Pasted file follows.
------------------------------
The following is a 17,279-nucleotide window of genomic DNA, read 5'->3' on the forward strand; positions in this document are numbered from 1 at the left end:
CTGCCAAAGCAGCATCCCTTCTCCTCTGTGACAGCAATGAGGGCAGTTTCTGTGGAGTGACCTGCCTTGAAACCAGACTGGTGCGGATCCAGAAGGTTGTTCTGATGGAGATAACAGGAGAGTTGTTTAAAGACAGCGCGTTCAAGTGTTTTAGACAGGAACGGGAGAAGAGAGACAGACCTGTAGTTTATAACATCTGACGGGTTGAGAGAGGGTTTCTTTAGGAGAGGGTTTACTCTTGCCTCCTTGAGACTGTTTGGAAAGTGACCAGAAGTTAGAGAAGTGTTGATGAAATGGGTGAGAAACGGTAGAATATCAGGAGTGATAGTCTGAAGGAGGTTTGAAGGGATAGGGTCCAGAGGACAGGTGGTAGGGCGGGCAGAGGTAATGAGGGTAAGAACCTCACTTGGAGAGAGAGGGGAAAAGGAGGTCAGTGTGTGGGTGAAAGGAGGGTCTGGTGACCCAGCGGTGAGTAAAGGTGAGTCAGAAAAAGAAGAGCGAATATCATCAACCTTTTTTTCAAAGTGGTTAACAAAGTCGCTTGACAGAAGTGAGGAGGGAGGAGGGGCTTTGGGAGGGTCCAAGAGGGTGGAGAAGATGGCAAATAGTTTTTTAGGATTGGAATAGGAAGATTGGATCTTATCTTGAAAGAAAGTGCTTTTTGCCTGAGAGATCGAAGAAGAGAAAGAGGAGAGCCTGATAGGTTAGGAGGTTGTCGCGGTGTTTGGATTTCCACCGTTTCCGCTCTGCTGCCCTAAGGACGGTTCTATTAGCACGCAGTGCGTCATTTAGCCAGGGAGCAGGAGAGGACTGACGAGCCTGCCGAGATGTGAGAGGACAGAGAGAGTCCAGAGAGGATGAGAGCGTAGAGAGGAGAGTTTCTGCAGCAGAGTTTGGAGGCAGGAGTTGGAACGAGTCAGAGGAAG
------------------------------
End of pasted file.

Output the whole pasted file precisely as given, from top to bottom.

The following is a 17,279-nucleotide window of genomic DNA, read 5'->3' on the forward strand; positions in this document are numbered from 1 at the left end:
CTGCCAAAGCAGCATCCCTTCTCCTCTGTGACAGCAATGAGGGCAGTTTCTGTGGAGTGACCTGCCTTGAAACCAGACTGGTGCGGATCCAGAAGGTTGTTCTGATGGAGATAACAGGAGAGTTGTTTAAAGACAGCGCGTTCAAGTGTTTTAGACAGGAACGGGAGAAGAGAGACAGACCTGTAGTTTATAACATCTGACGGGTTGAGAGAGGGTTTCTTTAGGAGAGGGTTTACTCTTGCCTCCTTGAGACTGTTTGGAAAGTGACCAGAAGTTAGAGAAGTGTTGATGAAATGGGTGAGAAACGGTAGAATATCAGGAGTGATAGTCTGAAGGAGGTTTGAAGGGATAGGGTCCAGAGGACAGGTGGTAGGGCGGGCAGAGGTAATGAGGGTAAGAACCTCACTTGGAGAGAGAGGGGAAAAGGAGGTCAGTGTGTGGGTGAAAGGAGGGTCTGGTGACCCAGCGGTGAGTAAAGGTGAGTCAGAAAAAGAAGAGCGAATATCATCAACCTTTTTTTCAAAGTGGTTAACAAAGTCGCTTGACAGAAGTGAGGAGGGAGGAGGGGCTTTGGGAGGGTCCAAGAGGGTGGAGAAGATGGCAAATAGTTTTTTAGGATTGGAATAGGAAGATTGGATCTTATCTTGAAAGAAAGTGCTTTTTGCCTGAGAGATCGAAGAAGAGAAAGAGGAGAGCCTGATAGGTTAGGAGGTTGTCGCGGTGTTTGGATTTCCACCGTTTCCGCTCTGCTGCCCTAAGGACGGTTCTATTAGCACGCAGTGCGTCATTTAGCCAGGGAGCAGGAGAGGACTGACGAGCCTGCCGAGATGTGAGAGGACAGAGAGAGTCCAGAGAGGATGAGAGCGTAGAGAGGAGAGTTTCTGCAGCAGAGTTTGGAGGCAGGAGTTGGAACGAGTCAGAGGAAG